Victoria is addressing gaps with the implementation of skills reform whilst retaining the fundamentals of entitlement, diversity of providers and differentiated subsidies. Whilst apprenticeship numbers have slowed, traineeship numbers increased in 2012 and then dropped in 2013.
With a banded funding approach to subsidies, Victoria’s market has shifted to courses of “higher public value and labour market need” and a system of direct industry and employer engagement has been implemented for gathering workforce demand intelligence. Continue reading
On 29 July 2013 the Minister published a Training Accounts Limits List for Skills for All in South Australia. This is the percentage of training accounts remaining for new enrolments where 74 courses have a cap for 2013-14. The course list highlights the percentage of training accounts remaining and they are divided into the following categories:
- Greater than 50%
- Less than 25%
There are 44 courses plus a skill set off the funded training list where there will be no new enrolments from 4 September 2013.
What will be left on the list as with quarterly changes it is always shrinking? Continue reading
South Australia’s state government is continuing to make quarterly changes to the Skills for All Funded Training List with version 6.0 recently published.
Since being introduced in July 2012 there has been a 43% increase (from semester 2 2011 to semester 2 2012) in enrolments in South Australia – probably way more than what state government was expecting. I’ll be very interested to see the final numbers for semester 1 2013 as this growth is blowing the allocated budget. In the most recent state budget an additional $27 million was allocated to ‘catch up’ this blowout.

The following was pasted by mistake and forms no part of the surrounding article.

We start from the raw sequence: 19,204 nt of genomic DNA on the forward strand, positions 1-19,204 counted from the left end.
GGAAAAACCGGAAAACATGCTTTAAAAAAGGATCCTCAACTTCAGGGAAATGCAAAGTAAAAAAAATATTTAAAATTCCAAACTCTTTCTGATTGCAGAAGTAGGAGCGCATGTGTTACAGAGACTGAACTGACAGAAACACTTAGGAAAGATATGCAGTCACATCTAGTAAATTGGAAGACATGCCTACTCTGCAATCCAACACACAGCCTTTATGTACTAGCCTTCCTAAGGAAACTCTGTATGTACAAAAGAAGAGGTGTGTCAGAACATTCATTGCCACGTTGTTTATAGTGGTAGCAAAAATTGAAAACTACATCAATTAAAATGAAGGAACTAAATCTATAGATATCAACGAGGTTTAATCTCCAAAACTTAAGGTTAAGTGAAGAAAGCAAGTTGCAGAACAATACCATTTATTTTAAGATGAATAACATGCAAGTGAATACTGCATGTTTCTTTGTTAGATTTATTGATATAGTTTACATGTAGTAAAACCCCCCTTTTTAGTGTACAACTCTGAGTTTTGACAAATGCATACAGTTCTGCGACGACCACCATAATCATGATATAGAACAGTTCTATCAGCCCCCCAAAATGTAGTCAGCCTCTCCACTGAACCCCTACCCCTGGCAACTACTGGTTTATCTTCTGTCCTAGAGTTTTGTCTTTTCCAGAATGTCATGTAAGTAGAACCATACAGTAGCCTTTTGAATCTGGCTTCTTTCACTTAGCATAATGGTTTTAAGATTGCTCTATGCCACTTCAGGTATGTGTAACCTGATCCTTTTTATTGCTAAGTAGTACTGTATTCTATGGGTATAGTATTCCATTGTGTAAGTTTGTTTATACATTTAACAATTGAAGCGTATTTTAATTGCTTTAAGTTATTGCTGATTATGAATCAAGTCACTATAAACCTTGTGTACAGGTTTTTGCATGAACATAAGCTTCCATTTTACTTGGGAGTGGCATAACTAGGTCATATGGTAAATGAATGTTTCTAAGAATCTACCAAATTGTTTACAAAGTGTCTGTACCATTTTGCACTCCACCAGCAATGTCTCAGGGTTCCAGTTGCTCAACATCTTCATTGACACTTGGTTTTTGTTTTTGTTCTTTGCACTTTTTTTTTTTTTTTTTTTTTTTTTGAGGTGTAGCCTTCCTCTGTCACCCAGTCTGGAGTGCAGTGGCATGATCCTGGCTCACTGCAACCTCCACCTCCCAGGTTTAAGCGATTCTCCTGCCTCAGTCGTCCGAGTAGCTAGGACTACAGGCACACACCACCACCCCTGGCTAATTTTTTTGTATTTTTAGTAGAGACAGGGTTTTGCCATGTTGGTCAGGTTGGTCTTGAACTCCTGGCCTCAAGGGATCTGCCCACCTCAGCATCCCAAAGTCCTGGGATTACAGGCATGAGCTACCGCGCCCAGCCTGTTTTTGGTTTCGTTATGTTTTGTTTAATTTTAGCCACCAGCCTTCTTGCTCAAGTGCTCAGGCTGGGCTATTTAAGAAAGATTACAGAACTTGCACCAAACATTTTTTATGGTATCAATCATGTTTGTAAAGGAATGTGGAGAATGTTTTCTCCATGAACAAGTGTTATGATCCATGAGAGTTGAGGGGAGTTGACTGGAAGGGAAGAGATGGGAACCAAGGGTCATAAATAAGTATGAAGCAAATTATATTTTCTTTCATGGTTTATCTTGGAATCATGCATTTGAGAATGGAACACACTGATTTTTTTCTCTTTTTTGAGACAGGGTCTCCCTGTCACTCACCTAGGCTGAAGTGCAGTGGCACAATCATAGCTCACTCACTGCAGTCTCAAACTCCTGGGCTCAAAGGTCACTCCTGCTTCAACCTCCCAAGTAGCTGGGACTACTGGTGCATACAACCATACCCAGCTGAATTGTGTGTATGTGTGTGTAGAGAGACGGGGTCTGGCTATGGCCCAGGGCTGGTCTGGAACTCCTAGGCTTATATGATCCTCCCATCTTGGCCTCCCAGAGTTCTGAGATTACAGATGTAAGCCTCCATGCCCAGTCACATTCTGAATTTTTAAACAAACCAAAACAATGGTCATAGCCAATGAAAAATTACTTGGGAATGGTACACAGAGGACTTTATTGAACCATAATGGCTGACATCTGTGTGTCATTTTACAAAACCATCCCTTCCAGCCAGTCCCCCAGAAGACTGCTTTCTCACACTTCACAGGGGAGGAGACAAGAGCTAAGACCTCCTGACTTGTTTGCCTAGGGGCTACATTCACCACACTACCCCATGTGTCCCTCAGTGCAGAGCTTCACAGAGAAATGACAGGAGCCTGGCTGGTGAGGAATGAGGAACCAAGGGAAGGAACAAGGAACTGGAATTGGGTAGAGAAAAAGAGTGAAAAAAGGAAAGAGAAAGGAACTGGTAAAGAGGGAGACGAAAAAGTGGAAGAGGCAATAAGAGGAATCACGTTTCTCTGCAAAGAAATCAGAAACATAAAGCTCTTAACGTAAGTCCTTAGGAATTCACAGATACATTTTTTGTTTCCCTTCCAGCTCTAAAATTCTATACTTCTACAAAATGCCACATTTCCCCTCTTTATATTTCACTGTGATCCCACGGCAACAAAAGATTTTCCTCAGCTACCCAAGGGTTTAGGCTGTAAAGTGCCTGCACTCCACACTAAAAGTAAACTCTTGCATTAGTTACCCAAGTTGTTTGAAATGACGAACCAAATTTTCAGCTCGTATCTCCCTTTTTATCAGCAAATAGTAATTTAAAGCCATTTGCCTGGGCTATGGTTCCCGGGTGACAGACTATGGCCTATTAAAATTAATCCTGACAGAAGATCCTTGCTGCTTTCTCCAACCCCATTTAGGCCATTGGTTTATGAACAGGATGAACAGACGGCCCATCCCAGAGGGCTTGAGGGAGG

I wrote a blog post on the Skills for All Funded Training List 6.0 and provided this to DFEEST as feedback as part of the most recent consultations – are the right questions being asked?
There are now 201 Skills for All training providers and 1346 Skills for All courses (30.6.13).
Reviewing the Consultation Outcomes Report for the Funded Training List 6.0 the key points to note include: Continue reading
Honourable Jay Weatherill MP, Premier and Treasurer released the South Australian 2013 – 14 budget on 6.6.13 matching decisions with priorities in the recent Economic Statement including:
- Creating a vibrant city
- Realising the benefits of the mining boom for all
- Growing advanced manufacturing
- Premium food and wine
This is balanced with social priorities of an affordable place to live; safe communities, healthy neighbourhoods; and every chance for every child.
With Jay as Premier and Treasurer, I think he has designed a Generation X style budget, with broader definitions of policy frameworks, an entrepreneurial mindset, focus on community participation and a work life balance theme.
So from a workforce planning and development perspective where are the opportunities? Continue reading